Anastasia, 20 years old, has been studying International Business at SRH University Heidelberg since October 2022, with the help of a scholarship. Today, she answers our questions about herself, and her hopes and dreams.
Anastasia, 20 years old, has been studying International Business at SRH University Heidelberg since October 2022, with the help of a scholarship. She is from Odesa, a coastal city in Ukraine. Anastasia had to flee her home country because of the war. She moved to Germany on 25 February 2022, leaving her parents behind. She spent two weeks in Ukraine over Easter this year, enabling her to get to know her younger brother, who is now six months old. Today, she answers our questions about herself, and her hopes and dreams.
As you may know, we are conducting a series of interviews with strong women at our university. What makes you a strong woman?
It is the fact that I fled from the war and got a scholarship here in Germany. I began a whole new life here and have made a really good job of starting somewhere new.
I imagine it took you a lot of strength to do this. What helped you through this hard time? And how do you deal with all those memories?
My German boyfriend helped me a lot mentally. We had already been together for three years when the war started. Also, I try not to look at old photos very often because it is painful to see your previous life, with all your friends and family, or life in general before war, so I do my best to avoid that. During the exam period, for example, I avoid watching the news or listening to anything bad. Not always though, because sometimes you need to feel the pain and to allow yourself to be sad. Otherwise you would have a burn-out.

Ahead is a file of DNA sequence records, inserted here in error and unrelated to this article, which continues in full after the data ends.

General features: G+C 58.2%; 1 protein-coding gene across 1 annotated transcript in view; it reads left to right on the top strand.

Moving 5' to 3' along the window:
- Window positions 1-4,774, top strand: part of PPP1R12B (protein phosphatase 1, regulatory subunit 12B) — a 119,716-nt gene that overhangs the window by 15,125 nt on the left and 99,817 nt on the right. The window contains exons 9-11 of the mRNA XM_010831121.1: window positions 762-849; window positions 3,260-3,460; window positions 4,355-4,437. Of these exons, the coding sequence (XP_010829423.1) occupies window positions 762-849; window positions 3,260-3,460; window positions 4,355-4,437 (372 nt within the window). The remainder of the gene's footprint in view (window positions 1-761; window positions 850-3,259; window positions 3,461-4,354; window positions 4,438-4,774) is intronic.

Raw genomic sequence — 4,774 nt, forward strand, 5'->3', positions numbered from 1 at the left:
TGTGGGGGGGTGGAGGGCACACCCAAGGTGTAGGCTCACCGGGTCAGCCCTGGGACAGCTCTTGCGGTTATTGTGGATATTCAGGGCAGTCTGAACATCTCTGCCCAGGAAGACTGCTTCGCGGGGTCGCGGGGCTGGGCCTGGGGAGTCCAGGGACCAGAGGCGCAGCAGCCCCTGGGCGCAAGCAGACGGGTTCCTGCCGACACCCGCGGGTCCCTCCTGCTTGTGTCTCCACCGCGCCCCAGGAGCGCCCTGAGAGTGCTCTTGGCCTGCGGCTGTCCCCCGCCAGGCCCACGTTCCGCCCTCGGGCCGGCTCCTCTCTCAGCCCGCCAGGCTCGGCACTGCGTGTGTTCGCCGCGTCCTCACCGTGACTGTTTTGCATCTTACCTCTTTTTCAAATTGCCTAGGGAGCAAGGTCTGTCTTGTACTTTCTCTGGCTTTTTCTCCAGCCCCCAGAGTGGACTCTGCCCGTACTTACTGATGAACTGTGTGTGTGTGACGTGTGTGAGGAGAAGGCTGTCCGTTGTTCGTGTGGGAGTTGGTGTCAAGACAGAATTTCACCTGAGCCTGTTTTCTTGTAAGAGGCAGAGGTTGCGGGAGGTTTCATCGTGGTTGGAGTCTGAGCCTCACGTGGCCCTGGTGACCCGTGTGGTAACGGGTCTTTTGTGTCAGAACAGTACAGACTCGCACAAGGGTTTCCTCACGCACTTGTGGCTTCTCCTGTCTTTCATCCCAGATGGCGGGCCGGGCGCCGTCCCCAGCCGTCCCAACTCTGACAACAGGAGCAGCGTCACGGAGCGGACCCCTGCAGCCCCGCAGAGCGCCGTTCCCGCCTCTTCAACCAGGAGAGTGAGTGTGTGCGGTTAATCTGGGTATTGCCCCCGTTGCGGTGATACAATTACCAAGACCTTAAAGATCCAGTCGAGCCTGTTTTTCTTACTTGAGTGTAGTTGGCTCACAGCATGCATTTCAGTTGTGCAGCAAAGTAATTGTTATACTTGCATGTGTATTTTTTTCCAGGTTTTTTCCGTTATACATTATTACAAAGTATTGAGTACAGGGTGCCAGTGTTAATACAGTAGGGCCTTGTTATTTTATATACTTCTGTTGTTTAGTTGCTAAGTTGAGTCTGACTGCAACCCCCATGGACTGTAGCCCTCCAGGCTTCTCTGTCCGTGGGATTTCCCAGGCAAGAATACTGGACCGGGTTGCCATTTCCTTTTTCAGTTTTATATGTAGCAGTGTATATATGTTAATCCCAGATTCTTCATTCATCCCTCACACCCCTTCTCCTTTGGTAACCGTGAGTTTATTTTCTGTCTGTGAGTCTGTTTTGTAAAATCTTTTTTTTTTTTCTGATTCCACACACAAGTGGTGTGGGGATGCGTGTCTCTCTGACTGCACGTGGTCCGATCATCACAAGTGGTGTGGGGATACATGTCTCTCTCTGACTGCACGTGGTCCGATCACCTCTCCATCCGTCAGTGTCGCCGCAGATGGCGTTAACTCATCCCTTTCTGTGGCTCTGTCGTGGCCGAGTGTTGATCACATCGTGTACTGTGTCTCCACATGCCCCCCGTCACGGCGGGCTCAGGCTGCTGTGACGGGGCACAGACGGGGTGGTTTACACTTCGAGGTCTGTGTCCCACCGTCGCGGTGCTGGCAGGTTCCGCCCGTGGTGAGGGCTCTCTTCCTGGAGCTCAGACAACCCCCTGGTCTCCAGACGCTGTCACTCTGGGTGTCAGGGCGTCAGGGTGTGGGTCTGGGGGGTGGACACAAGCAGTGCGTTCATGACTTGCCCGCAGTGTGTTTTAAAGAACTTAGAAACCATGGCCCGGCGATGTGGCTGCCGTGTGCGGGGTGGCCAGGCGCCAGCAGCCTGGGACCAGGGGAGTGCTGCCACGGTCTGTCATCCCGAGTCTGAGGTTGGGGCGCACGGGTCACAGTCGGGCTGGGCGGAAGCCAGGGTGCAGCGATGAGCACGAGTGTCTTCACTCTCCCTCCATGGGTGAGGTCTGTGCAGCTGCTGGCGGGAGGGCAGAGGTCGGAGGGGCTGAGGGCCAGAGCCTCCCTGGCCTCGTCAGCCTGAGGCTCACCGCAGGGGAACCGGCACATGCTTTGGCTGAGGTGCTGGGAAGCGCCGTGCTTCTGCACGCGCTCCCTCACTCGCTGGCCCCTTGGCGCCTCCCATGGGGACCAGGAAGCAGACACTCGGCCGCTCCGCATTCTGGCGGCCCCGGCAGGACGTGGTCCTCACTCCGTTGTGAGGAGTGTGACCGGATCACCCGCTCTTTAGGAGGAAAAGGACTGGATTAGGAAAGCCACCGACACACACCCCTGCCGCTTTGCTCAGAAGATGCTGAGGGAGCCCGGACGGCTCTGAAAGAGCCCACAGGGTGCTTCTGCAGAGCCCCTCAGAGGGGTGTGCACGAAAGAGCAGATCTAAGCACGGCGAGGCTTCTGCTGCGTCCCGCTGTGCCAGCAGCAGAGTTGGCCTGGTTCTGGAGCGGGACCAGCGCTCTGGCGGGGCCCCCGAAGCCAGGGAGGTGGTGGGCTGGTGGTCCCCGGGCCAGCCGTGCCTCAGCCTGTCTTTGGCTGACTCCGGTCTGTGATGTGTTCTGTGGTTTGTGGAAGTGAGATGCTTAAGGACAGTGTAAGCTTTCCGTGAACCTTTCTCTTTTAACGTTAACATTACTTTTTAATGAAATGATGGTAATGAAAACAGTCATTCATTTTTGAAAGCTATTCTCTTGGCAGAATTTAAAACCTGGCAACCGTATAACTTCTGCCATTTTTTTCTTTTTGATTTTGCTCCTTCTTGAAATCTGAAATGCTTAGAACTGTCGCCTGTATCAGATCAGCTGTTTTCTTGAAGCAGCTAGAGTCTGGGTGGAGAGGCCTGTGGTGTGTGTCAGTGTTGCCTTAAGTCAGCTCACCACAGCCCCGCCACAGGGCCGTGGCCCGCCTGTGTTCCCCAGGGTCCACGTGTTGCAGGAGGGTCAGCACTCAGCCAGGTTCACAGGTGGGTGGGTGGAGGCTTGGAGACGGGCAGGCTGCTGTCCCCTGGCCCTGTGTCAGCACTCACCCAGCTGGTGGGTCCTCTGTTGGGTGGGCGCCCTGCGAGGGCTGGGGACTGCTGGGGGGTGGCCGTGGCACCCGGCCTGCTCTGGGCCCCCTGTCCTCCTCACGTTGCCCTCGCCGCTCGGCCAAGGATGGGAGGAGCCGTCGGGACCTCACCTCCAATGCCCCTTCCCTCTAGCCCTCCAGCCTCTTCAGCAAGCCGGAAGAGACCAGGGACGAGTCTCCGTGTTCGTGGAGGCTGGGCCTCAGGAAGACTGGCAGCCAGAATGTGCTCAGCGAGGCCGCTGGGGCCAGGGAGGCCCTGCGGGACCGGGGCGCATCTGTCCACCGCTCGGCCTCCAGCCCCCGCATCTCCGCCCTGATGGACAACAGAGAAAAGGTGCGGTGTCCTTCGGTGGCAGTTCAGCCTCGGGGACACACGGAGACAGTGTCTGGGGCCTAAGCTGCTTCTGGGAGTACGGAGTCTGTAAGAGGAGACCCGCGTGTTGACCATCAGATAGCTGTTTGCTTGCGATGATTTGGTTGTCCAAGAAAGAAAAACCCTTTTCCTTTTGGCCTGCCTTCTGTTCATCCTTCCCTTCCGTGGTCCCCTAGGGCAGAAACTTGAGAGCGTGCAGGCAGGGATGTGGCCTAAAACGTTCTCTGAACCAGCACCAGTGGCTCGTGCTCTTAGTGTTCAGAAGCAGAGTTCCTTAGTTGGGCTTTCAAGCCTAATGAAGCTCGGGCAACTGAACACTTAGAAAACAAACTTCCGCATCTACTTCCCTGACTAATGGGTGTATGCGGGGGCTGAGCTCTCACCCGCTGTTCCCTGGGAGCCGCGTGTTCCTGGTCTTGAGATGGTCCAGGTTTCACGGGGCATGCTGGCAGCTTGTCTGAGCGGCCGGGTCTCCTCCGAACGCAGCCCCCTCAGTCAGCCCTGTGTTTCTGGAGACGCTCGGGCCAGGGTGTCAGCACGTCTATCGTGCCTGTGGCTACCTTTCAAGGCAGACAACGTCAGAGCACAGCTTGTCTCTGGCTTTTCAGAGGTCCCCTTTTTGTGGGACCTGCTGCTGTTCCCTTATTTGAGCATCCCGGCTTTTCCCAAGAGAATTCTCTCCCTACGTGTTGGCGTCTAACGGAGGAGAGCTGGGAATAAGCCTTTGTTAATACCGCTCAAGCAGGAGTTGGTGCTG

How did you feel about spending time in Ukraine recently, and getting to know your little brother a bit?
I spent the Easter holidays in Ukraine with my parents and brother. I felt both happy and sad simultaneously when I was at home. It’s an amazing feeling to see your family again after such a long time apart, knowing that they are constantly in danger. People in Ukraine are fantastic, they continue living their lives, building businesses, going out, helping each other, sharing, and donating money to each other and to the army. But, of course, it is painful to see all the destroyed buildings, and it is very scary to hear explosions both at night and during the day.
What makes you never lose hope?
The mentality of the Ukrainian people. I really believe in our society; we are strong and brave people, and this is what inspires me to keep going.
What are your wishes for the future?
Of course, I hope for an end to the war. But I also wish that life in Ukraine would improve – economically, politically and culturally. In Germany, you have so many options, especially for young people in their free time. You can learn about things in museums, have fun at parties and festivals, and go to art exhibitions. You have so many opportunities and possibilities! I hope that we will have that in Ukraine someday, too.
How have you developed personally compared to when you first came here?
All the problems have changed me completely as a person. I have become smarter and stronger, but more importantly: I have become kinder. I have learned about the importance of not judging people, because you never know what somebody may have been through.